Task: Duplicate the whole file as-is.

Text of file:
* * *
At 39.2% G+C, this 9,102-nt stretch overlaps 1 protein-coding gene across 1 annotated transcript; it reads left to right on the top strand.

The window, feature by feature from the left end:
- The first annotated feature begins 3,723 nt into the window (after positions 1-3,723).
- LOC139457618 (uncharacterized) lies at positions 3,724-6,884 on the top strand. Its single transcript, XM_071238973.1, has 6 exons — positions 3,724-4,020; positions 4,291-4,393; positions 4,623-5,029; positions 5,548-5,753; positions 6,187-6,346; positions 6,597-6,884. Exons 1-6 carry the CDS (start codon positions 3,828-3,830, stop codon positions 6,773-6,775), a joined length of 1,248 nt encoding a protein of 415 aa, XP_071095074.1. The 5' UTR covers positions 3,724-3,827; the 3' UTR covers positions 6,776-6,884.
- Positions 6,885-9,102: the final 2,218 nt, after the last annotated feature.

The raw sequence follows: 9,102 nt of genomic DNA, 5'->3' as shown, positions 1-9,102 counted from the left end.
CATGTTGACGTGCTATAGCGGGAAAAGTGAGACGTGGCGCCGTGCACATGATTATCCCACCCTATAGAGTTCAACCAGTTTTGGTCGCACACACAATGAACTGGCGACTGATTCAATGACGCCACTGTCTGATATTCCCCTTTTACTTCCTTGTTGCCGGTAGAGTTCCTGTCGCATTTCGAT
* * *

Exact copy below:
At 39.2% G+C, this 9,102-nt stretch overlaps 1 protein-coding gene across 1 annotated transcript; it reads left to right on the top strand.

The window, feature by feature from the left end:
- The first annotated feature begins 3,723 nt into the window (after positions 1-3,723).
- LOC139457618 (uncharacterized) lies at positions 3,724-6,884 on the top strand. Its single transcript, XM_071238973.1, has 6 exons — positions 3,724-4,020; positions 4,291-4,393; positions 4,623-5,029; positions 5,548-5,753; positions 6,187-6,346; positions 6,597-6,884. Exons 1-6 carry the CDS (start codon positions 3,828-3,830, stop codon positions 6,773-6,775), a joined length of 1,248 nt encoding a protein of 415 aa, XP_071095074.1. The 5' UTR covers positions 3,724-3,827; the 3' UTR covers positions 6,776-6,884.
- Positions 6,885-9,102: the final 2,218 nt, after the last annotated feature.

The raw sequence follows: 9,102 nt of genomic DNA, 5'->3' as shown, positions 1-9,102 counted from the left end.
CATGTTGACGTGCTATAGCGGGAAAAGTGAGACGTGGCGCCGTGCACATGATTATCCCACCCTATAGAGTTCAACCAGTTTTGGTCGCACACACAATGAACTGGCGACTGATTCAATGACGCCACTGTCTGATATTCCCCTTTTACTTCCTTGTTGCCGGTAGAGTTCCTGTCGCATTTCGAT